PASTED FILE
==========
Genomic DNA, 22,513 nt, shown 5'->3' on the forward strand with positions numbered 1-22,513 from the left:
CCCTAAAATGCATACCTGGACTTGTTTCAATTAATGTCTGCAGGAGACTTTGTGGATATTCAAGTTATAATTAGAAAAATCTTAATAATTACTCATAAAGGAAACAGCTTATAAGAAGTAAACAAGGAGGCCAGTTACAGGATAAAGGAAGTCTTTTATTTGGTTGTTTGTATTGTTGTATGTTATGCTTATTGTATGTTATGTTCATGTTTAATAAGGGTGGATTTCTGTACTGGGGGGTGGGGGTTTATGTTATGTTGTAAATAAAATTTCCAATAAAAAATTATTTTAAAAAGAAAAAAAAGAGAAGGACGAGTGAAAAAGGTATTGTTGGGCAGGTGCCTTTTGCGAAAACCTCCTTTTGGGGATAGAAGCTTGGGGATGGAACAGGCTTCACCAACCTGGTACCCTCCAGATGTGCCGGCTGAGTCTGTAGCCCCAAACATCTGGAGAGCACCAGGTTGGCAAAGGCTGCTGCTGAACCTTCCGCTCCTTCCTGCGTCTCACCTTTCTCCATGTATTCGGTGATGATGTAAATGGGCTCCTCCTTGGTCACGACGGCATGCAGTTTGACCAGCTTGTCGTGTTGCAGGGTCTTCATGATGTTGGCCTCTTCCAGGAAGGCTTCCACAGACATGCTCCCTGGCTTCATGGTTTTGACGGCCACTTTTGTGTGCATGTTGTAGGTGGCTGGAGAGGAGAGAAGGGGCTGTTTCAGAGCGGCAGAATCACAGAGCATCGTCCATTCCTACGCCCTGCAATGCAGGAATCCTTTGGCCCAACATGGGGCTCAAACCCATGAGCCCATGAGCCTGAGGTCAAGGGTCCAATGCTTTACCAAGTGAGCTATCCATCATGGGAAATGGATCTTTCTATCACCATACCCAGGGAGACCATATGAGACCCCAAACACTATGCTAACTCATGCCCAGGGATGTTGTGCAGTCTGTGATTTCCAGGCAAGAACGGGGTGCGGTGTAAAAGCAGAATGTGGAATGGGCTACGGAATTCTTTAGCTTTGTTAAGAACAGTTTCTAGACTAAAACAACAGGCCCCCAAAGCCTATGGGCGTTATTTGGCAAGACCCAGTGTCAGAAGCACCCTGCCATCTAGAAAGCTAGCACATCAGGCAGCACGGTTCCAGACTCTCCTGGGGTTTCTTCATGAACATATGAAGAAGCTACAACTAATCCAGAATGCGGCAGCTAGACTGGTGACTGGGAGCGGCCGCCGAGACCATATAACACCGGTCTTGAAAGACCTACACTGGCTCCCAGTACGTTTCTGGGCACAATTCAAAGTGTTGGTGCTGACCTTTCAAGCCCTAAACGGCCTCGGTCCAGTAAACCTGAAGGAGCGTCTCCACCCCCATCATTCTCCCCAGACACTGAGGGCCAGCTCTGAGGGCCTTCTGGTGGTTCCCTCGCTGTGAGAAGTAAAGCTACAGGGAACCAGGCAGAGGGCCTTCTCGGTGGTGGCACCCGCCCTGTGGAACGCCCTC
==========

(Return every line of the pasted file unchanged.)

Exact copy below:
Genomic DNA, 22,513 nt, shown 5'->3' on the forward strand with positions numbered 1-22,513 from the left:
CCCTAAAATGCATACCTGGACTTGTTTCAATTAATGTCTGCAGGAGACTTTGTGGATATTCAAGTTATAATTAGAAAAATCTTAATAATTACTCATAAAGGAAACAGCTTATAAGAAGTAAACAAGGAGGCCAGTTACAGGATAAAGGAAGTCTTTTATTTGGTTGTTTGTATTGTTGTATGTTATGCTTATTGTATGTTATGTTCATGTTTAATAAGGGTGGATTTCTGTACTGGGGGGTGGGGGTTTATGTTATGTTGTAAATAAAATTTCCAATAAAAAATTATTTTAAAAAGAAAAAAAAGAGAAGGACGAGTGAAAAAGGTATTGTTGGGCAGGTGCCTTTTGCGAAAACCTCCTTTTGGGGATAGAAGCTTGGGGATGGAACAGGCTTCACCAACCTGGTACCCTCCAGATGTGCCGGCTGAGTCTGTAGCCCCAAACATCTGGAGAGCACCAGGTTGGCAAAGGCTGCTGCTGAACCTTCCGCTCCTTCCTGCGTCTCACCTTTCTCCATGTATTCGGTGATGATGTAAATGGGCTCCTCCTTGGTCACGACGGCATGCAGTTTGACCAGCTTGTCGTGTTGCAGGGTCTTCATGATGTTGGCCTCTTCCAGGAAGGCTTCCACAGACATGCTCCCTGGCTTCATGGTTTTGACGGCCACTTTTGTGTGCATGTTGTAGGTGGCTGGAGAGGAGAGAAGGGGCTGTTTCAGAGCGGCAGAATCACAGAGCATCGTCCATTCCTACGCCCTGCAATGCAGGAATCCTTTGGCCCAACATGGGGCTCAAACCCATGAGCCCATGAGCCTGAGGTCAAGGGTCCAATGCTTTACCAAGTGAGCTATCCATCATGGGAAATGGATCTTTCTATCACCATACCCAGGGAGACCATATGAGACCCCAAACACTATGCTAACTCATGCCCAGGGATGTTGTGCAGTCTGTGATTTCCAGGCAAGAACGGGGTGCGGTGTAAAAGCAGAATGTGGAATGGGCTACGGAATTCTTTAGCTTTGTTAAGAACAGTTTCTAGACTAAAACAACAGGCCCCCAAAGCCTATGGGCGTTATTTGGCAAGACCCAGTGTCAGAAGCACCCTGCCATCTAGAAAGCTAGCACATCAGGCAGCACGGTTCCAGACTCTCCTGGGGTTTCTTCATGAACATATGAAGAAGCTACAACTAATCCAGAATGCGGCAGCTAGACTGGTGACTGGGAGCGGCCGCCGAGACCATATAACACCGGTCTTGAAAGACCTACACTGGCTCCCAGTACGTTTCTGGGCACAATTCAAAGTGTTGGTGCTGACCTTTCAAGCCCTAAACGGCCTCGGTCCAGTAAACCTGAAGGAGCGTCTCCACCCCCATCATTCTCCCCAGACACTGAGGGCCAGCTCTGAGGGCCTTCTGGTGGTTCCCTCGCTGTGAGAAGTAAAGCTACAGGGAACCAGGCAGAGGGCCTTCTCGGTGGTGGCACCCGCCCTGTGGAACGCCCTC